Inside and outside of Columbus, there is a crusade-like movement to put an end to the Jim Tressel era at Ohio State. Like King Leonidas in the movie “300,” I’ll lead the charge of the outmanned against the mass of millions who want to take out the OSU football coach. This much is clear already: Tressel is not going to step down neither because of withholding information from the NCAA nor because of any punishment levied against him. If anything, he’s now entrenching himself even deeper as an OSU football coach by refusing to step down while simultaneously increasing the pressure on the administration to fire him. Fortunately for him, athletic director Gene Smith and university President E. Gordon Gee gave him their full support during their press conference March 8. Imagine banning OSU from the inaugural Big Ten Championship Game and a bowl game. Can the NCAA bring itself to do it? So far, the only hit the program as a whole has taken is its reputation in the media. And the media onslaught isn’t forgiving toward Tressel. Sports Illustrated’s Stewart Mandel wrote Monday: “Tressel’s tenure at Ohio State is numbered. It may even be over before the end of the calendar year.” This isn’t really a fresh take. It should have been evident since the original story came out that Tressel intentionally misled investigators in an effort to protect his players and their eligibility. If you didn’t believe he should have been fired a month ago, there’s no reason why Monday’s findings should change your mind. Nor should it increase the likelihood that he gets fired. He did violate his contract, and that is a fireable offense by the terms of his agreement with the university. It’s hard to say that’s honorable. Yet, in defiantly standing against the NCAA, he is honorable. Tressel had the option of sending a dagger into the dreams of a potential national championship season last year. Instead, he’s now daring the NCAA to slam the Buckeye football program. Is he putting the program in jeopardy? Not at all, considering the NCAA’s tendencies. If it proves to be as gutless as it usually is in handing out punishments, then the only one who should — and probably will — get hit hard is Tressel himself. Some media members are speculating that a bowl ban is a potential penalty. That would equate this situation to USC, which received a two-year bowl ban after former running back Reggie Bush received improper benefits. If OSU compliance has been as up-front about the situation as it leads on, there is no lack of institutional control here, unlike at USC. OSU athletics is a sacred cow and a huge moneymaker for the NCAA. With the slew of victories and Big Ten titles under Tressel’s watch, that hit isn’t even enough to make a dent to the people who matter most: potential recruits and current players. To them, Tressel’s legacy and the program’s reputation are as sterling as ever. I know Leonidas and his soldiers meet death in the end, but Tressel will survive this NCAA onslaught.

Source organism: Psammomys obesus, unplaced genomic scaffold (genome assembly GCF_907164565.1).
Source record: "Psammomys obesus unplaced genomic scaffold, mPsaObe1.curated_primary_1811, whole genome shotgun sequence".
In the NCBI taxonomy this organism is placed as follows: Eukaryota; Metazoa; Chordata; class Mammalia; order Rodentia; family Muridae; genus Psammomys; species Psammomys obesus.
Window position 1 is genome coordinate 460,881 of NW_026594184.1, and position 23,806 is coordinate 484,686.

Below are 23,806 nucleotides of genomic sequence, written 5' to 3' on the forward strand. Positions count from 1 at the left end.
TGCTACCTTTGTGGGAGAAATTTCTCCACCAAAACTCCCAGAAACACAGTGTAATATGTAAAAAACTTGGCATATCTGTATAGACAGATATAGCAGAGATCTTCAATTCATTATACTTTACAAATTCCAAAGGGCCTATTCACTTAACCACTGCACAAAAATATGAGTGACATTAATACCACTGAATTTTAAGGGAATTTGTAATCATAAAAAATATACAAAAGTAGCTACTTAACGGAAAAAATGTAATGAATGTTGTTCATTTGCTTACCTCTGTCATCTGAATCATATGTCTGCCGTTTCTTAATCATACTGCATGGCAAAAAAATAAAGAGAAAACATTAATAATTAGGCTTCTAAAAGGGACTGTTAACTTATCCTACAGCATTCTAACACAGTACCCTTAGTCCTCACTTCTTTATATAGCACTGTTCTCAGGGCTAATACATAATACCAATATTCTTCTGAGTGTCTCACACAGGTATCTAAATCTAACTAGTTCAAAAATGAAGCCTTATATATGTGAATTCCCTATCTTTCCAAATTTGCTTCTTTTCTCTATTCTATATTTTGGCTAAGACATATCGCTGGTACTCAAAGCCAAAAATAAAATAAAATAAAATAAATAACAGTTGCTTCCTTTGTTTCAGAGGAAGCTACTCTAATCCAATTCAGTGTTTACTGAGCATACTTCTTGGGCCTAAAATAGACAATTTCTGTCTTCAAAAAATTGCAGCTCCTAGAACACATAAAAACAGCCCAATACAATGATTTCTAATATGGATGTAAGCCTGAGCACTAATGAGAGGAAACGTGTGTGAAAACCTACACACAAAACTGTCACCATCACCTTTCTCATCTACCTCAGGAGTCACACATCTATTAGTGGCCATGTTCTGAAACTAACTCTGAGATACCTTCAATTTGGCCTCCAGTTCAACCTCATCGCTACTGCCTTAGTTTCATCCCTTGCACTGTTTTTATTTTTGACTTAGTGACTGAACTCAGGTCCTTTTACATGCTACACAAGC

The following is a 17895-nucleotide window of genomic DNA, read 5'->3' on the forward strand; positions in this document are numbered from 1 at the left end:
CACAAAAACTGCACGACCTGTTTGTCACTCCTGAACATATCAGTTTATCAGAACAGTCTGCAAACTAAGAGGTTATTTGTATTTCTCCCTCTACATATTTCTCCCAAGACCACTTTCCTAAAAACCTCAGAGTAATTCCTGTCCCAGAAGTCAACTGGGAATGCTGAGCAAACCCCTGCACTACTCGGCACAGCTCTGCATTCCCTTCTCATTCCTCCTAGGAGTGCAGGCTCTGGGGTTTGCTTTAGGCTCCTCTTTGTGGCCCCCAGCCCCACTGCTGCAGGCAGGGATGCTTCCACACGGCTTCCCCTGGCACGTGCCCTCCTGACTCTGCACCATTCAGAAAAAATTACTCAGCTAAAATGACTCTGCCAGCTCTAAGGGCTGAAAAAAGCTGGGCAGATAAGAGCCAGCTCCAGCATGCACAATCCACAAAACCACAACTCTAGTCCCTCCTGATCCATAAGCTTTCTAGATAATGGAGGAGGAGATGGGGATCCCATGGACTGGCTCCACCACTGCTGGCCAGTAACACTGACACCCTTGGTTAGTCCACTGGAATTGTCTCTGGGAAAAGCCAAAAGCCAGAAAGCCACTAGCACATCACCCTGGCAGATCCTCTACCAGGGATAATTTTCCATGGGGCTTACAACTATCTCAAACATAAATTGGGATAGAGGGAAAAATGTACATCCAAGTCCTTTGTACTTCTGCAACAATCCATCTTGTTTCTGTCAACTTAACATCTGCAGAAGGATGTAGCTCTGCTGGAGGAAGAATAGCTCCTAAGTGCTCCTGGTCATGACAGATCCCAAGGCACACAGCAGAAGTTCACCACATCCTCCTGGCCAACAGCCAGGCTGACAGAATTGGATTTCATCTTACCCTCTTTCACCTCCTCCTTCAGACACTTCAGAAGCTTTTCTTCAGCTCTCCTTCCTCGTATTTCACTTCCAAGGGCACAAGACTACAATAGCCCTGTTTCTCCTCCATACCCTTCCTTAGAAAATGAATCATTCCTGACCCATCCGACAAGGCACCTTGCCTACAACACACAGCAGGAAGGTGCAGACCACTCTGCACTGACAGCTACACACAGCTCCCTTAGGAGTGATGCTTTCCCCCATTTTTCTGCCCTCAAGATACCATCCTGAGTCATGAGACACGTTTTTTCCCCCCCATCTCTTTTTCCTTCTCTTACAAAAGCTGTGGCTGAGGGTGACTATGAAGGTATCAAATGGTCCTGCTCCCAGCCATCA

Contrary to what Ohio State said earlier this week, junior running back Jordan Hall, sophomore defensive back Corey Brown and junior defensive back Travis Howard will not be available for the game against Toledo on Saturday. OSU issued a statement late Friday afternoon that said Hall, Howard and Brown have not yet been reinstated by the NCAA, and therefore, will not participate in Saturday’s game against Toledo. “The university continues to work with the NCAA on the reinstatement process and is hopeful that the student-athletes will be reinstated soon,” the statement said. The statement also said that the university would have no further comment on the matter. The NCAA released a statement just minutes after OSU released its statement, clarifying some things concerning the players’ eligibility. “The nature and scope of their violations merit a minimum two-game suspension,” the NCAA’s statement read. “The facts submitted by the university have raised further questions that need to be answered before the reinstatement process is complete.” Thursday, it was reported that the players received $200 in cash during a fundraiser. This is consistent with the university’s statement last week, that the three players received impermissible benefits totaling less that $300 each. The Buckeyes will now continue to rely on the running back tandem of sophomore Carlos Hyde and freshman Rod Smith, the two backs featured in last Saturday’s game against Akron. There is a chance that sophomore running back Jaamal Berry will be available this week as well, but Berry has been nursing a hamstring injury and his status is uncertain.